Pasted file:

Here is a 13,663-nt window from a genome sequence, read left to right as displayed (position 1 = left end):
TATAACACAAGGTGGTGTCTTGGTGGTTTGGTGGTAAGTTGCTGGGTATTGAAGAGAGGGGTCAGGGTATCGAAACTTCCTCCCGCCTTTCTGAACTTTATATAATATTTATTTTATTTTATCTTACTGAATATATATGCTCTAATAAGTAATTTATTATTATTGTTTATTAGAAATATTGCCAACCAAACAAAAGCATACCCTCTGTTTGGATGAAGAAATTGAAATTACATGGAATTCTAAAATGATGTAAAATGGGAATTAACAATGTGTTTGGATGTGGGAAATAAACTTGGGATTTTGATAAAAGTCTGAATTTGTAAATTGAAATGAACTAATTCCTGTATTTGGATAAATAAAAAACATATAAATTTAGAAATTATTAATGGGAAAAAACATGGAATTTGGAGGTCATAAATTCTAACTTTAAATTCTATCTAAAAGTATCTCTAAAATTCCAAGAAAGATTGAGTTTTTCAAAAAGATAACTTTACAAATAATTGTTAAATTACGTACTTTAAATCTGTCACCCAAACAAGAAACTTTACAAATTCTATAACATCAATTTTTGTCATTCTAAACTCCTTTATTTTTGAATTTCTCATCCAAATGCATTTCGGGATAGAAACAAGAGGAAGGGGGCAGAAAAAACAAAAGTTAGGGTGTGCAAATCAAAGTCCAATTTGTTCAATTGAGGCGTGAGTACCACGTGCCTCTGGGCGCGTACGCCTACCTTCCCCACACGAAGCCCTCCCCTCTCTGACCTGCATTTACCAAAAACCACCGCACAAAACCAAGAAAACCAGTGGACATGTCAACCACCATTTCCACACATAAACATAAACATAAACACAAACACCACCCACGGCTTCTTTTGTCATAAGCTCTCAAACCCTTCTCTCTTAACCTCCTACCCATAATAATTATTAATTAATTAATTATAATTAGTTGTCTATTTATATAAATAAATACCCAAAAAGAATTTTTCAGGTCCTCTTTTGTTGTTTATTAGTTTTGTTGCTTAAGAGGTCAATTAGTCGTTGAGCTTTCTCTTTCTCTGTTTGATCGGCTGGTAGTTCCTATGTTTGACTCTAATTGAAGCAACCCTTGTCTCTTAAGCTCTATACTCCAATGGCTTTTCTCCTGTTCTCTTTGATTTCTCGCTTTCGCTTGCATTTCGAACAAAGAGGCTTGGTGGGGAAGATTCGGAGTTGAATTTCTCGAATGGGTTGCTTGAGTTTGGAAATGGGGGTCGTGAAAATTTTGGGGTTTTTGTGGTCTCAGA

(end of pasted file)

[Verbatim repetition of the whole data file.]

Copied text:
Here is a 13,663-nt window from a genome sequence, read left to right as displayed (position 1 = left end):
TATAACACAAGGTGGTGTCTTGGTGGTTTGGTGGTAAGTTGCTGGGTATTGAAGAGAGGGGTCAGGGTATCGAAACTTCCTCCCGCCTTTCTGAACTTTATATAATATTTATTTTATTTTATCTTACTGAATATATATGCTCTAATAAGTAATTTATTATTATTGTTTATTAGAAATATTGCCAACCAAACAAAAGCATACCCTCTGTTTGGATGAAGAAATTGAAATTACATGGAATTCTAAAATGATGTAAAATGGGAATTAACAATGTGTTTGGATGTGGGAAATAAACTTGGGATTTTGATAAAAGTCTGAATTTGTAAATTGAAATGAACTAATTCCTGTATTTGGATAAATAAAAAACATATAAATTTAGAAATTATTAATGGGAAAAAACATGGAATTTGGAGGTCATAAATTCTAACTTTAAATTCTATCTAAAAGTATCTCTAAAATTCCAAGAAAGATTGAGTTTTTCAAAAAGATAACTTTACAAATAATTGTTAAATTACGTACTTTAAATCTGTCACCCAAACAAGAAACTTTACAAATTCTATAACATCAATTTTTGTCATTCTAAACTCCTTTATTTTTGAATTTCTCATCCAAATGCATTTCGGGATAGAAACAAGAGGAAGGGGGCAGAAAAAACAAAAGTTAGGGTGTGCAAATCAAAGTCCAATTTGTTCAATTGAGGCGTGAGTACCACGTGCCTCTGGGCGCGTACGCCTACCTTCCCCACACGAAGCCCTCCCCTCTCTGACCTGCATTTACCAAAAACCACCGCACAAAACCAAGAAAACCAGTGGACATGTCAACCACCATTTCCACACATAAACATAAACATAAACACAAACACCACCCACGGCTTCTTTTGTCATAAGCTCTCAAACCCTTCTCTCTTAACCTCCTACCCATAATAATTATTAATTAATTAATTATAATTAGTTGTCTATTTATATAAATAAATACCCAAAAAGAATTTTTCAGGTCCTCTTTTGTTGTTTATTAGTTTTGTTGCTTAAGAGGTCAATTAGTCGTTGAGCTTTCTCTTTCTCTGTTTGATCGGCTGGTAGTTCCTATGTTTGACTCTAATTGAAGCAACCCTTGTCTCTTAAGCTCTATACTCCAATGGCTTTTCTCCTGTTCTCTTTGATTTCTCGCTTTCGCTTGCATTTCGAACAAAGAGGCTTGGTGGGGAAGATTCGGAGTTGAATTTCTCGAATGGGTTGCTTGAGTTTGGAAATGGGGGTCGTGAAAATTTTGGGGTTTTTGTGGTCTCAGA